This estimate falls down if Apple brings out a larger screen iPhone 5 before March. The 4S has too small screen to maintain close to 100% growth among competing products.

      • jawbroken

        What do you mean by “too small screen to maintain close to 100% growth”? Where does this fact come from?

      • Justin

        I agree, what does too small a screen actually mean? too small for who?

      • gbonzo

        Too small screen means worse internet browsing experience than competitors.

      • Kizedek

        I’d like to hear about this better browsing experience on phones competing with the iPhone.

        “Proper” browsing on a mobile device is what Apple pioneered with the iPhone back in 200u7 and it is just one of the things they got right: loading real web pages, respnsive scrolling, doubletap to zoom in, reader, etc.

        Has everyone else caught up yet? If they are close, perhaps it is due to their using webkit.

        Seems as though the web browsing stats showed iOS far ahead, despite market share of iPhone vs. Android phones. Of course, the iPad is now eclipsing the iPhone as an internet tool of choice.

        Surely, browsing stats show there is far more to browsing experience than mere screen size.

      • gbonzo

        “there is far more to browsing experience than mere screen size”
        Of course, but screen size is an important factor. A larger screen will improve the iPhone browsing experience. There is a possibility that this improvement happens within a few months as opposed to us having to wait until next fall.

      • Anonymous

        I think you’re focused on one very specific attribute of the phone.  It’s like saying the Toyota Camry won’t continue to sell very well because the car only offers 17″ wheels.  Some people think the wheel size is very important, while others think it’s just for looks.  A large portion of the car buying public don’t even consider wheel size among the decision criteria.You might as well say the iPhone can’t grow at 100% because it doesn’t come in blue.  Or that the front facing camera has too low of a resolution.

        As long as the entire global market for smartphones is growing very rapidly, it won’t take a miracle to grow sales much faster than your 25% estimate.  Your Google  search metric is interesting, and may be a canary in the coal mine, but you’re extrapolating quite a bit on this one.

      • jawbroken

        Web browsing will only really improve for most people if a higher resolution screen accompanies the increase in size. Aside from some subset of the population with vision issues, holding the phone slightly closer has essentially the same effect for browsing (some touch target size differences I’m glossing over though).

        Would you expect them to ask everyone to rewrite their apps for a slightly different screen resolution?

      • gbonzo

        If the iOS platform is any good, different screen resolutions should not be a major concern.

        If a platform does not scale to different resolutions, it deserves to die.

      • jawbroken

        That kind of fragmentation makes things more difficult for every single developer so shouldn’t be taken as lightly as you clearly do.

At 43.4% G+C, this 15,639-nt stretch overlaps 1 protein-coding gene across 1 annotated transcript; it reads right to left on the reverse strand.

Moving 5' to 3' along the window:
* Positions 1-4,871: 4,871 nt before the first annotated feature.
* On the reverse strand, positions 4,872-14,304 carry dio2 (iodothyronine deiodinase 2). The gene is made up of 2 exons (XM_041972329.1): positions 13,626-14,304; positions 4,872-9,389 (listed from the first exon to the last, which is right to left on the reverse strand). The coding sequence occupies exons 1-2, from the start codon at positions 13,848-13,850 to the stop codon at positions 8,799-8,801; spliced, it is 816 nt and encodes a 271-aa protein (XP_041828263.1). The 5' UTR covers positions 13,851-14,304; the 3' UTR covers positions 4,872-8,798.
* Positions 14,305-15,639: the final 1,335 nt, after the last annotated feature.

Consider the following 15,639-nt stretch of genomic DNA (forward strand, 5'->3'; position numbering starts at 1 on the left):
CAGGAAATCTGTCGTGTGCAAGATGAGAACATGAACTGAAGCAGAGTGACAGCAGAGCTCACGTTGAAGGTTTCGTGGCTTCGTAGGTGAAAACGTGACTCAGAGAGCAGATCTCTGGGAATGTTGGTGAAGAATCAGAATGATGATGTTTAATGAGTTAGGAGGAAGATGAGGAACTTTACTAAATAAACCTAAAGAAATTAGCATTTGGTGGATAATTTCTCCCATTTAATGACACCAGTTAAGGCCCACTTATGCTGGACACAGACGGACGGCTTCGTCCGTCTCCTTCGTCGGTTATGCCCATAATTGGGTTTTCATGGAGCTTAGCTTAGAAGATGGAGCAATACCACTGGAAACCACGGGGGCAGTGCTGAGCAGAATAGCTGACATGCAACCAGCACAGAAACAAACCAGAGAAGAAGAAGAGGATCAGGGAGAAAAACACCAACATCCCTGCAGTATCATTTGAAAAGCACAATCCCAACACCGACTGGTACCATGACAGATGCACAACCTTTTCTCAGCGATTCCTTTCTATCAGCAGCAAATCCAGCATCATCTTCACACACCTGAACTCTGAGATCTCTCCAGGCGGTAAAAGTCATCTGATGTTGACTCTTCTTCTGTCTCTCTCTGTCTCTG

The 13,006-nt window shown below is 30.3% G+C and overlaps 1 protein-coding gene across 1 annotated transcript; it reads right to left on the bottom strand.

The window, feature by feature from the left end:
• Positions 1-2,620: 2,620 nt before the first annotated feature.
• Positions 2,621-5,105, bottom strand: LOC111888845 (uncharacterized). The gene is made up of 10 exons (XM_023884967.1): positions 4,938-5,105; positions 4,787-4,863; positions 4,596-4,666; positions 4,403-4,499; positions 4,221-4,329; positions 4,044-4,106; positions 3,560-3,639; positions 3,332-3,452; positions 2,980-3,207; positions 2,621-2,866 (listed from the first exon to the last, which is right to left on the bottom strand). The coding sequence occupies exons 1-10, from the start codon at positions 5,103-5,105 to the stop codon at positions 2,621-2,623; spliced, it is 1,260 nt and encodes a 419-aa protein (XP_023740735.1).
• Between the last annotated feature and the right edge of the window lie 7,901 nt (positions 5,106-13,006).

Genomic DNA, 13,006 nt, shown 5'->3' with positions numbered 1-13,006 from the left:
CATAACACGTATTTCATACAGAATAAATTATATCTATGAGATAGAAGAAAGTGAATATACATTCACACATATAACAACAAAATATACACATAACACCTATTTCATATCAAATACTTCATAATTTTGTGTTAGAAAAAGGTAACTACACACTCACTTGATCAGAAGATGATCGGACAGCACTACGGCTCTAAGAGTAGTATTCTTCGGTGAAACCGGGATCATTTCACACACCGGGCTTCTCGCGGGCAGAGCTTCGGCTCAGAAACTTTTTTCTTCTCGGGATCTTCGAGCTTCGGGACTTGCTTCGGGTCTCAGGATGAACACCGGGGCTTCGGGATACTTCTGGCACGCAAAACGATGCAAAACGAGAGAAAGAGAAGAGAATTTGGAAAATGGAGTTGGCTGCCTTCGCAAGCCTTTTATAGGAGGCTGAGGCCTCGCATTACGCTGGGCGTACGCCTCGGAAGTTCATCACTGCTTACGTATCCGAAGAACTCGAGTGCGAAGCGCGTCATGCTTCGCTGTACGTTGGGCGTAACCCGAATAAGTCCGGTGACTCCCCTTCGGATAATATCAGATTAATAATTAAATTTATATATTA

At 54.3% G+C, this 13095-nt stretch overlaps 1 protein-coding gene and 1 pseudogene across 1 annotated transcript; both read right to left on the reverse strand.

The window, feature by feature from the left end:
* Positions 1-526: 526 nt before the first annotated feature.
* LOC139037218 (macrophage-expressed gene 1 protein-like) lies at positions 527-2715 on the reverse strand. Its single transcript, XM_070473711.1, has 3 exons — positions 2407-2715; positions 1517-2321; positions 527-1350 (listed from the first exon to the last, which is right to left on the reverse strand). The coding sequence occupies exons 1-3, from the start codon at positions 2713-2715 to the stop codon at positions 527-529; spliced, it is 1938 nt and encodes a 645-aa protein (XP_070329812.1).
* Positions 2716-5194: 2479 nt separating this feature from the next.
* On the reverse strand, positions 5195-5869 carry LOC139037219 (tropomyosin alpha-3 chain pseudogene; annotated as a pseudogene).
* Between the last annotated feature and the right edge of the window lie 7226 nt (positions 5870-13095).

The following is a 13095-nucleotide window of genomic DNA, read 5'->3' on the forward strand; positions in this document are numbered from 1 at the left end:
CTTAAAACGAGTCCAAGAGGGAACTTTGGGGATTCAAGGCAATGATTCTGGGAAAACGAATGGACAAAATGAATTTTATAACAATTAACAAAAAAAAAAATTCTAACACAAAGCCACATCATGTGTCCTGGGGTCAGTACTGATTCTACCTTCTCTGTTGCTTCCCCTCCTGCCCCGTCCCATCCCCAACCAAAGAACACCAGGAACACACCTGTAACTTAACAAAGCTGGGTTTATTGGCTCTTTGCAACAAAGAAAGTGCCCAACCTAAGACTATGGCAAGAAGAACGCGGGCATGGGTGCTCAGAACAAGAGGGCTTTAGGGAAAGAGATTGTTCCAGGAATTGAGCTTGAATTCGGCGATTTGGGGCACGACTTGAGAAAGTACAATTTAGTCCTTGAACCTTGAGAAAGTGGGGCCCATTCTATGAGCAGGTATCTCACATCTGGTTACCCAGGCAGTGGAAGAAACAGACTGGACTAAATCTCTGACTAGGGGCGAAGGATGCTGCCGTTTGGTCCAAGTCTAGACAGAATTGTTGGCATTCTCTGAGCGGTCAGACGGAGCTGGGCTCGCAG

• gbonzo

        Web development is not that difficult for different screen sizes.

        I repeat myself, if iOS is so antique that different resolutions create big problems for developers, it deserves to die.

      • How many resolutions does iOS support now?

      • Anonymous

        320 x 480 
        640 x 960
        768 x 1024

      • gbonzo

        So, would a fourth different resolution be too much for developers?

        I think not.

      • Well, you’ve finally made clear your own religious leanings.

      • Davel

        You confuse the platform with the browser. The phone is more than just the browser.

      • Canucker

        Screen size is simply a crutch by which Android competitors differentiate themselves from the iPhone (doubling as a stick by which to hit themselves). You have to remember that the biggest competitors to an HTC or Samsung or Motorola phone is another HTC or Samsung or Motorola phone. Of course, the iPhone is also a competitor, but it doesn’t compete with itself. Screen size helps differentiate because it is something you can directly compare on those shell phones in stores. I don’t think the iPhone sells itself so much on shape (given the experience with the 3G -> 3GS and 4 -> 4S).

        No doubt some/many prefer a larger screen size, but its akin to buying an 80″ TV at some point. Bigger is not necessarily better. 

      • gbonzo

        As long as it is still comfortably pocketable, a bigger screen is better in devices like these.

        Come November 2012 and you will agree, because by then the latest iPhone will surely have a larger screen than 3,5″.

      • Canucker

        I don’t disagree, as I think there is room for screen growth, but not at the rate it’s currently expanding. The iPhone 5 will likely have a 3.8″ screen or something similar. Doubt we’ll see anything bigger though until there is screen resolution independence.

        Easily pocketable depends on the size of your pocket….  or are you just pleased to see me 😉

      • Anonymous

        Fits in pocket is one issue.  Fits in hand is another.  The iPhone sells at least as well to women as to men.  Most women cannot comfortably hold a 4.5″ phone in one hand, let alone 5.3″.